New York—Shares of Kenneth Cole Productions (NYSE:KCP) jumped as much as 19% to $15.49 on Friday following the announcement that Kenneth Cole, the company’s founder, chairman and chief creative officer, plans to take the company private.
Cole offered to buy the remaining share in a deal that would value his business at $280 million. Cole, who began the company in 1982, holds 47% of the company’s outstanding shares, giving him about 89% of the voting power.
“Recent market challenges have created a sharply competitive landscape, and I believe it is now more important than ever to embrace a more entrepreneurial perspective,” Cole wrote in a letter to the company’s board on Friday.
“I am convinced that private ownership is in the best interests of the business and the organization and that this proposal is in the best interests of the shareholders,” said Cole, who noted his intends to keep current management in place.
But the fact that shares have surged above the $15 a share offering that Cole made, may show that investors expect additional offers. So far this year, the company’s shares have gone up some 46%.
The board formed a special committee to evaluate Cole’s bid in addition to any others it might receive. The committee consists of all of the board members except Cole and Paul Blum, ceo.
Cole’s bid represents a 26% premium over the 45-day average closing price of the stock as of Feb. 23.
Already, the Shareholders Foundation, Inc., which monitors legal action in such cases, reported today that one stockholder has filed suit in state court challenging Cole’s $15 a share offer.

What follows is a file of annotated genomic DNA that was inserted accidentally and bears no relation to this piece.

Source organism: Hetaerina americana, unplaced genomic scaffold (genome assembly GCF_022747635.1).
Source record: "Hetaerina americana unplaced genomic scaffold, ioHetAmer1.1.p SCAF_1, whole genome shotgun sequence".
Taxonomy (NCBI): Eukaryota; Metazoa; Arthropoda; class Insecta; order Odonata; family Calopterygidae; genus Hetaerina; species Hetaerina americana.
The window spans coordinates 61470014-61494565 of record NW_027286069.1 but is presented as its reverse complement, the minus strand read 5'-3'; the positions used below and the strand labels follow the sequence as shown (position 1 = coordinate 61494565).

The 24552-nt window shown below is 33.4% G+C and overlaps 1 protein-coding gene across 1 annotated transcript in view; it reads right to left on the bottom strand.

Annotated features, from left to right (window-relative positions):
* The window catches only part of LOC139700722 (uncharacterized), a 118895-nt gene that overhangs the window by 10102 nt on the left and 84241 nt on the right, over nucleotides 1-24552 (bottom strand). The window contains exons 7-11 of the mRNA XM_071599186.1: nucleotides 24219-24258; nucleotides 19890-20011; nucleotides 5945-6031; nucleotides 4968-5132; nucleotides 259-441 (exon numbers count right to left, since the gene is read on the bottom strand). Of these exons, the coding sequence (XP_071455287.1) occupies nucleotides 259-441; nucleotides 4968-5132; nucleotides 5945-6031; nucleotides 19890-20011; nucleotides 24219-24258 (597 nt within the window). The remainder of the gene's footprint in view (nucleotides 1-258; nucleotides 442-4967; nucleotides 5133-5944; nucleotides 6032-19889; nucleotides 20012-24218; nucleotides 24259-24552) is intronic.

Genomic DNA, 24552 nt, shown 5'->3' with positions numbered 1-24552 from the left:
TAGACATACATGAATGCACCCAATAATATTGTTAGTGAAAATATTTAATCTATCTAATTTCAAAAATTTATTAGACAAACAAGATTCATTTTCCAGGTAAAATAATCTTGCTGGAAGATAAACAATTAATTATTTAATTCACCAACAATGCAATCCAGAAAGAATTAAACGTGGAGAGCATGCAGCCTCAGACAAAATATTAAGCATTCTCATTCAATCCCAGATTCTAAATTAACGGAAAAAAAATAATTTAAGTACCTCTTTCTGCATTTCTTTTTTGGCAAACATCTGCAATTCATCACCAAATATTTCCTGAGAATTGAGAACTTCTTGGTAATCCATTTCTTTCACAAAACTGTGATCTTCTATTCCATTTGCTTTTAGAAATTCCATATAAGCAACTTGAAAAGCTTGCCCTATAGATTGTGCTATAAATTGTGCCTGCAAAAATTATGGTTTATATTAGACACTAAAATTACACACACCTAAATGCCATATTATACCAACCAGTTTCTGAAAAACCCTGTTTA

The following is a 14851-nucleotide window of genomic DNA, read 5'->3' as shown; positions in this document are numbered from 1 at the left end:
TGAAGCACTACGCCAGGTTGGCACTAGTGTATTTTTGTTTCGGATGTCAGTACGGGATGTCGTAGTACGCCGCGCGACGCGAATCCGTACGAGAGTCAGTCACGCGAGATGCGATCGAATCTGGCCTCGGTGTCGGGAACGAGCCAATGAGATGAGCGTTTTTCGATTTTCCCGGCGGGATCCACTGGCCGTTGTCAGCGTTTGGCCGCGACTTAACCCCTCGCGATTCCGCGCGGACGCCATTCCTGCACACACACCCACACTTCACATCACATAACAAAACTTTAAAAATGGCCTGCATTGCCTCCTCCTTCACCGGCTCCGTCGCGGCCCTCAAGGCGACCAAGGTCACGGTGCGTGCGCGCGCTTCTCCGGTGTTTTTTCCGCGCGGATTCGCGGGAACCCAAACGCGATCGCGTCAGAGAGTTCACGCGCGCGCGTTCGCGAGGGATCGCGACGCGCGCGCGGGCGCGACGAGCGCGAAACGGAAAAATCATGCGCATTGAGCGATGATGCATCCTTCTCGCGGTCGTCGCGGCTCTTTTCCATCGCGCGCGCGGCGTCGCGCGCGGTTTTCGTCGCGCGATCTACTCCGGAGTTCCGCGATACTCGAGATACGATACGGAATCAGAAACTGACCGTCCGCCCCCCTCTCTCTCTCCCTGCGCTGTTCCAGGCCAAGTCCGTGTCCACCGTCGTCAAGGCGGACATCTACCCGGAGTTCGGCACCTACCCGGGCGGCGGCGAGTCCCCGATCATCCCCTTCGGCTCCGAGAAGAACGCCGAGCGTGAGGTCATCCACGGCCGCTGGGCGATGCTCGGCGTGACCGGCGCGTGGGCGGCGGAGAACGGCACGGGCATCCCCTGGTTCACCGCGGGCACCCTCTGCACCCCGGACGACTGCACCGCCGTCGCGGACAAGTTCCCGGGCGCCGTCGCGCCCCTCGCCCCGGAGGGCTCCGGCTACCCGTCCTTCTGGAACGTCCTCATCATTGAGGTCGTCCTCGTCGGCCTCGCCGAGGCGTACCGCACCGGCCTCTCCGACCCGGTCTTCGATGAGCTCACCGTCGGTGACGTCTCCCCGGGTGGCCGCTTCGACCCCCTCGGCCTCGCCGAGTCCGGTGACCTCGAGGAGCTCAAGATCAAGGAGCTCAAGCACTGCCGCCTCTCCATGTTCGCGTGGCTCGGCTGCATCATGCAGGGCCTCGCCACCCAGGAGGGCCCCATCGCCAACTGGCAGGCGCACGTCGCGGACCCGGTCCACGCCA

Shareholder Watchdog: Cole’s Deal “Undervalues” Company
Saying the offer is “unfair” to stockholders and undervalues the company, the stockholder noted “at least one analyst has set the high target price for KCP shares at $17 per share, both above the current offer.
“Based on these and other factors, we are concerned whether Kenneth Cole’s Board of Directors is doing everything possible to maximize shareholder value and negotiate a better price for the shareholders,” said Willie Briscoe, a former Securities and Exchange Commission attorney along with the securities litigation firm of Powers Taylor, LLP, which is investigating potential claims against the company.
In the last two quarters, Kenneth Cole Productions has reported weaker-than-expected sales and saw its margins shrink over the last four quarters as sourcing costs and promotional activity increases. Its shares have fallen over the last five years as its more moderate consumers have felt the economic pinch more than their luxury counterparts
Kenneth Cole Productions, which owns the Kenneth Cole New York, Kenneth Cole Reaction, Unlisted and Le Tigre brands, also closed stores help with costs.
Two years ago, rumors surfaced that the company was in talks with Iconix Brand Group, Inc., which is headed by Cole’s brother Neil Cole, but no deal ever surfaced.
“Kenneth has made it clear that he doesn’t want to work for anybody–he’s a trailblazer, which is going to scare off potential bidders,” Steven Marotta, an analyst at CL King & Associates told Bloomberg News. “He is essentially bidding against himself but the deal is probably going to get done at a higher level.”